Spiders, Pacific Northwest
Nearly half the total number of Spiders known to Canada are found in, and quite often, only, in the Pacific Northwest. Given their importance to all ecosystems in which they live, one must wonder why these beautiful creatures have received so little attention in the province.
Spiders are ferocious creatures living in the world of arthropods. Theirs is a matriarchal society ruled by females, where males can sometimes be little more than just a meal. The study of these fascinating animals on the BC coast, has, for the most part, been conducted by a few amateur, but dedicated collectors.
Walk anywhere in British Columbia, and you’ll be less than a meter away from a spider. With more than 700 known species in the province, arachnids are everywhere, from mountain tops to inter tidal zones. These creatures are always exciting to watch – from jumping spiders that dance to impress potential mates, to yellow crab spiders that disguise themselves as flowers.
They have an ominous, but often undeserved reputation. Though most spiders are venomous and considered predators, of the many species found in Canada, few are actually considered a health threat. In fact, spiders are actually helpful in controlling other pests in the home or garden, since they feed on other harmful insects.
They rarely bite humans. Although they’re often unpopular, the venom of most species is not very toxic to humans, usually resulting in no more than a slight swelling, inflammation, or itching sensation. Most spiders’ fangs are too small or weak to puncture human skin. Spiders will not usually attempt to bite, unless accidentally trapped against the skin or grasped, or are actively guarding their egg sacs or young.
One of the most common misconceptions about spiders is that they are insects. Spiders are arachnids, and are actually more closely related to mites, ticks and scorpions. Spiders have 2 body parts, 8 legs, and usually 6 – 8 eyes, while insects are classified as having 3 body parts, 6 legs, and generally 2 compound eyes or up to 3 single eyes.
The average life span of a spider is usually 1 – 2 years, but some can live up to 20 years. Spiders lay eggs within a silken egg sac that is often ball-shaped, and either hidden in a web, affixed to a surface, or carried by the female. Spiders may produce several egg sacs, each containing up to several hundred eggs. A spider grows by shedding its skin about 4 – 12 times before maturity. In many species, the mature male often wanders about in search of a mate, while the female has a territory.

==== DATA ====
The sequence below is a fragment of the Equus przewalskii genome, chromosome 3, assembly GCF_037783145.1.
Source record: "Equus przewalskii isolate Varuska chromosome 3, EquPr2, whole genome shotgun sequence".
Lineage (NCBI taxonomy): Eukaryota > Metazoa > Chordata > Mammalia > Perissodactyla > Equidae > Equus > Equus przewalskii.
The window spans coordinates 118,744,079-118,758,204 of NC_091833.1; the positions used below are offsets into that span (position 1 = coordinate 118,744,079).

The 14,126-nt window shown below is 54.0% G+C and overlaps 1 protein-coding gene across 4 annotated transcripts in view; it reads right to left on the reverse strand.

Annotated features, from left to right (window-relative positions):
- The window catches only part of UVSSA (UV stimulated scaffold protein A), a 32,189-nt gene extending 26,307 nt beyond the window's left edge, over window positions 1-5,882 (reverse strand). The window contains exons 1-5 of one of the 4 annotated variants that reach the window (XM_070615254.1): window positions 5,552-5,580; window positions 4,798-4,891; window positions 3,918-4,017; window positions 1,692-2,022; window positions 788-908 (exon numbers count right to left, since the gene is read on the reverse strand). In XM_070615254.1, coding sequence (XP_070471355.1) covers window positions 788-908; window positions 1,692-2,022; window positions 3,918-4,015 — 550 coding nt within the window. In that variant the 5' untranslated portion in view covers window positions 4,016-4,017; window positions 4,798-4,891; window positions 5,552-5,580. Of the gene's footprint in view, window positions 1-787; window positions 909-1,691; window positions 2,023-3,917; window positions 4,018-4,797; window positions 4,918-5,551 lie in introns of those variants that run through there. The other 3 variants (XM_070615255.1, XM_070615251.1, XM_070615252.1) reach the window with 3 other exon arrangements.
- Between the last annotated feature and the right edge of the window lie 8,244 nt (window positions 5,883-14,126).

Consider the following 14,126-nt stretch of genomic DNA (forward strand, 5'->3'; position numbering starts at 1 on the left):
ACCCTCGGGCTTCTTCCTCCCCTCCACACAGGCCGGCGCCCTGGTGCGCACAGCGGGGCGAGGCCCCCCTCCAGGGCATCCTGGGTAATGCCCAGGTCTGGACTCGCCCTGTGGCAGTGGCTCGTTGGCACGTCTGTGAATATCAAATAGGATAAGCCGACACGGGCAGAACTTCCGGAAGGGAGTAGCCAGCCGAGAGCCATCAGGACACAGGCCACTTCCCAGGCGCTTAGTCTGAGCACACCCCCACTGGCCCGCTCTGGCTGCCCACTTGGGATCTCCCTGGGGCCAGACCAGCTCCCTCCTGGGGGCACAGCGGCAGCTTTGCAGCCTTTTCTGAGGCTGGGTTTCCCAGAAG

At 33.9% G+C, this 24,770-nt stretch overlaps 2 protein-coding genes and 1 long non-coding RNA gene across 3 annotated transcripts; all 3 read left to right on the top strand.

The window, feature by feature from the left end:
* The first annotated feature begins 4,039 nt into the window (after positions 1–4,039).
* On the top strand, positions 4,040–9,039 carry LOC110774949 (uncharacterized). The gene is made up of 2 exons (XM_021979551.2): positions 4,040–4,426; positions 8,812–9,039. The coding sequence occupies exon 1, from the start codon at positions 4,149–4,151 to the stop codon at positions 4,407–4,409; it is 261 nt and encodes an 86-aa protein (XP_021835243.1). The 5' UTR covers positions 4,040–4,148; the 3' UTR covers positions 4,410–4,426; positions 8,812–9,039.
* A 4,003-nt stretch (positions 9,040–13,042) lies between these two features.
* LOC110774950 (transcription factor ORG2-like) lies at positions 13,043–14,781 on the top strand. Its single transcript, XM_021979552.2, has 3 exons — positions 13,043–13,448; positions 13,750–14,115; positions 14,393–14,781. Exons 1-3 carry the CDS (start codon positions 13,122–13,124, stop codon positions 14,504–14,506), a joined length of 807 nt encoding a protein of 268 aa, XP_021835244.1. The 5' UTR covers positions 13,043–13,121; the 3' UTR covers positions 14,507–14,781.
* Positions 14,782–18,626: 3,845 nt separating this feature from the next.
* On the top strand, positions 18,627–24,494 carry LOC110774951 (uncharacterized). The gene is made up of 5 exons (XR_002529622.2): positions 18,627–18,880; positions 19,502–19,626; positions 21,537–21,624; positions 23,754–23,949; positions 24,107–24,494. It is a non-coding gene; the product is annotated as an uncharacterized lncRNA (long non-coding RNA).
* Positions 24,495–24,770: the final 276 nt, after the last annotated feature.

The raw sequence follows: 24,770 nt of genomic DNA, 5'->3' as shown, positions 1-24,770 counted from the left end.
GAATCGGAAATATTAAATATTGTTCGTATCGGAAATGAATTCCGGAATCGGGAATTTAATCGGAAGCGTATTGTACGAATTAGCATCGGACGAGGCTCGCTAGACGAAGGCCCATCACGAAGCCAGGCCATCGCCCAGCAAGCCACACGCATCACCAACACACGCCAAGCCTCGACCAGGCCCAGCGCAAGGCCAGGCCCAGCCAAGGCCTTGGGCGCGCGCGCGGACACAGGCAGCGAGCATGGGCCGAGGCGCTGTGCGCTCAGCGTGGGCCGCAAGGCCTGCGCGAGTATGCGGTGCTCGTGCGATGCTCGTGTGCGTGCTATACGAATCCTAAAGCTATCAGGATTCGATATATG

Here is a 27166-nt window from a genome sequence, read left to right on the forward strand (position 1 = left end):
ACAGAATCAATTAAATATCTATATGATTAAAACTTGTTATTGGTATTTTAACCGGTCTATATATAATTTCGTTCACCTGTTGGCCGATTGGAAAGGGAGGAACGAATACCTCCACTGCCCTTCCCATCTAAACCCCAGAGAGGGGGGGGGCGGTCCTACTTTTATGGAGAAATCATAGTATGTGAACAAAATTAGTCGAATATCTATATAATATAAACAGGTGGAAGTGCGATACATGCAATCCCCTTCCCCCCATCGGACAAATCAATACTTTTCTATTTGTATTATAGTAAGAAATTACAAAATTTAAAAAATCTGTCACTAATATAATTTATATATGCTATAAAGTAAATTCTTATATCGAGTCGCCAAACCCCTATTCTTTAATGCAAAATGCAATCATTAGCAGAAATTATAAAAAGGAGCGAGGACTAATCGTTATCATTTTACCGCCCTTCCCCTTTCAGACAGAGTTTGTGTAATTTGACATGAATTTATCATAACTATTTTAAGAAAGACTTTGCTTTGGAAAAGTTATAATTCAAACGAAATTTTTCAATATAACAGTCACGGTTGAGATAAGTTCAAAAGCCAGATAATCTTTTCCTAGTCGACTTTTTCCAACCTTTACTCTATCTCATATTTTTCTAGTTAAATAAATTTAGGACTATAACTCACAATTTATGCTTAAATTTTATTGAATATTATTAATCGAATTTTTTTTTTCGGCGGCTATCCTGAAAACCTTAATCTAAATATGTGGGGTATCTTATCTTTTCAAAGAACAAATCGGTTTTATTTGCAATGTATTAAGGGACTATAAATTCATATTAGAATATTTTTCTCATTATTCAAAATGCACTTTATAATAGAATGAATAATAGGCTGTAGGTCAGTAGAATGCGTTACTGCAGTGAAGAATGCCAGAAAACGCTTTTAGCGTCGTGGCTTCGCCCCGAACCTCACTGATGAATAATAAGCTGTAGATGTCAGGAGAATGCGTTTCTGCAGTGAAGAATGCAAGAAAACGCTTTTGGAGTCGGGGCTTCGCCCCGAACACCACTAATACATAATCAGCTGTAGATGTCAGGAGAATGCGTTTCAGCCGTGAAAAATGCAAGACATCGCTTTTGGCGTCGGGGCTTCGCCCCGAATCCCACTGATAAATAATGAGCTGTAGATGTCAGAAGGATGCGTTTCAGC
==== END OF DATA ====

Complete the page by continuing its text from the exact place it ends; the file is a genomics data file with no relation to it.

All produce silk, which is secreted as a liquid through spinnerets, and hardens on contact with air. Spiders use silk for a variety of purposes, such as: making egg sacs, capturing prey, holding prey, making shelters or retreats, and transferring sperm during mating. Also, spiderlings extrude silk threads, that enable them to be transported by the wind, a process called ballooning.
They are predators that typically feed on living victims. They produce venom that is poisonous to their normal prey of insects, mites, and other small arthropods. Venom is injected through the hollow fangs to immobilize the prey, and begin the digestion process. Spiders can only ingest liquids, so they either inject or regurgitate digestive fluids into the prey. They then suck in the digested liquid food.
Spiders use a variety of tactics to capture prey. Some species are web builders that use webbing to ensnare their victims. Others are hunters that actively search out their prey. Passive hunters, on the other hand, lay in wait for their victims, rather than searching. All are incredible to watch!